CHARLESTON, W.Va. – House Speaker Tim Armstead, R-Kanawha, today reiterated that House leadership is committed to funding PROMISE Scholarships for the upcoming fiscal year.
The West Virginia Higher Education Policy Commission recently notified high school counselors that there would be a delay in PROMISE Scholarship award letters this year until the fiscal year 2017 budget bill is signed. The letter indicated education officials were confident the program would be funded in the coming year.
“We are absolutely committed to making sure the PROMISE Scholarship program is funded in next year’s budget,” Speaker Armstead said. “During these difficult economic times, it would be a horrible burden on our families to eliminate funding for this program that’s helped so many of our children attend college.
“While we have sought additional spending cuts to balance our projected $270 million-plus shortfall next year, House leadership has repeatedly stated that those cuts do not include critical programs, like PROMISE and the Public Employees Insurance Agency (PEIA),” Speaker Armstead said.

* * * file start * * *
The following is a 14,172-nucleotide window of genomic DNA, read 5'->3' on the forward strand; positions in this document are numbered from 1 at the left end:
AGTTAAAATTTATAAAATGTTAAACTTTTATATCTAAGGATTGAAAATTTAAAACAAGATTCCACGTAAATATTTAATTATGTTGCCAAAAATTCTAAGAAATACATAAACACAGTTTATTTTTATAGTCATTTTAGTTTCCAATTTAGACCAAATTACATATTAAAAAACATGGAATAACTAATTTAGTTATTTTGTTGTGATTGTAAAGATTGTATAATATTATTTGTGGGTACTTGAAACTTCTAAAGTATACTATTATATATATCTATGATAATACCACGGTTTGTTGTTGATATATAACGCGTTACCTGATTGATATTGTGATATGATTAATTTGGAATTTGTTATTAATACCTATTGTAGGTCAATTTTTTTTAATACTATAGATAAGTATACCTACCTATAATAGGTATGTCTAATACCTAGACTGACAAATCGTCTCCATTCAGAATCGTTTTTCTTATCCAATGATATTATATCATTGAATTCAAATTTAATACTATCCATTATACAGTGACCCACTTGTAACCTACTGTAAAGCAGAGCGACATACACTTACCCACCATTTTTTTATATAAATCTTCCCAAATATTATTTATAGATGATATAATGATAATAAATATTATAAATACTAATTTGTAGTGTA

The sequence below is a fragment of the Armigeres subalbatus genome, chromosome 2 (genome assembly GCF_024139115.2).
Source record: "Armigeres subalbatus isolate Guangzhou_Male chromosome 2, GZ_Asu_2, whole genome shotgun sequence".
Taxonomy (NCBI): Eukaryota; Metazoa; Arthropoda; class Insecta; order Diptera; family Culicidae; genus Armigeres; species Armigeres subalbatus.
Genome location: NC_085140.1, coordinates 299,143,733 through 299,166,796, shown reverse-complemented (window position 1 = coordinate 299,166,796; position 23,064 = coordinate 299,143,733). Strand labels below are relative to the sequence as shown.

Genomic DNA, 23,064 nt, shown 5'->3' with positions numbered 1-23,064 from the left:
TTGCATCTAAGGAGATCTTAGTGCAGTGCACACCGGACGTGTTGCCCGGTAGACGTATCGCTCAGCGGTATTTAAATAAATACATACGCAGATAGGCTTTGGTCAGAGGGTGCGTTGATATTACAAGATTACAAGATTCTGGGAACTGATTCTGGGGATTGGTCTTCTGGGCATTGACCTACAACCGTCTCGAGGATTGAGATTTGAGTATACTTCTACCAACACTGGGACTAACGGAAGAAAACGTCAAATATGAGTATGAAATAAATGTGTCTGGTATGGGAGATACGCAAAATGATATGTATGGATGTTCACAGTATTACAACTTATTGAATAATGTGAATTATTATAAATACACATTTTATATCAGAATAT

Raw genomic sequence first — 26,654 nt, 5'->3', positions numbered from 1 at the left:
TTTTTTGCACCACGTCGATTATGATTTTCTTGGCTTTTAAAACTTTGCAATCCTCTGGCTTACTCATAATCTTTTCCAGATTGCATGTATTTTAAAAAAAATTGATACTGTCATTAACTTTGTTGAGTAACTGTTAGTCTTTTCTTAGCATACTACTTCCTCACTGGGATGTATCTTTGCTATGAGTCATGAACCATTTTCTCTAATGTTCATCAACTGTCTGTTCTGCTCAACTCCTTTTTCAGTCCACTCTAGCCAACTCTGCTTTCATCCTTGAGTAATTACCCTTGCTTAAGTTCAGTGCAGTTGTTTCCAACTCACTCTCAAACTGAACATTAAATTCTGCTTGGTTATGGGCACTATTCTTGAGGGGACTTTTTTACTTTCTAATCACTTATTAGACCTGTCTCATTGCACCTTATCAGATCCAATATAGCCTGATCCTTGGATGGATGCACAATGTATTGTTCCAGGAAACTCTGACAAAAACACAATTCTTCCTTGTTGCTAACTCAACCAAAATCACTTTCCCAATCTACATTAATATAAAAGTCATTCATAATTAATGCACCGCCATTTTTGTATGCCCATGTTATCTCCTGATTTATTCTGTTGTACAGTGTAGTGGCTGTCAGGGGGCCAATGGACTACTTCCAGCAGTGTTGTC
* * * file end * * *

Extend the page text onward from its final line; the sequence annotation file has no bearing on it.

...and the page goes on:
This is not the first time award letters for PROMISE Scholarships have been delayed. In 2009, when the Legislature and then-Gov. Joe Manchin delayed passage of the state budget until May 31 in order to get more information on federal stimulus funding, similar letters were sent to state school officials.
Armstead said that, just as in 2009, while these award letters will be delayed, the Legislature is fully committed to ensuring these scholarship funds are awarded to state students.
“It’s unfortunate that some are choosing to politicize these letters to pressure lawmakers into passing nearly $270 million in tax increases,” Speaker Armstead said. “House leadership is fully committed to finding a responsible solution to our budget situation – one which doesn’t place the entire burden on taxpayers, yet honors and fully funds our commitment to essential programs."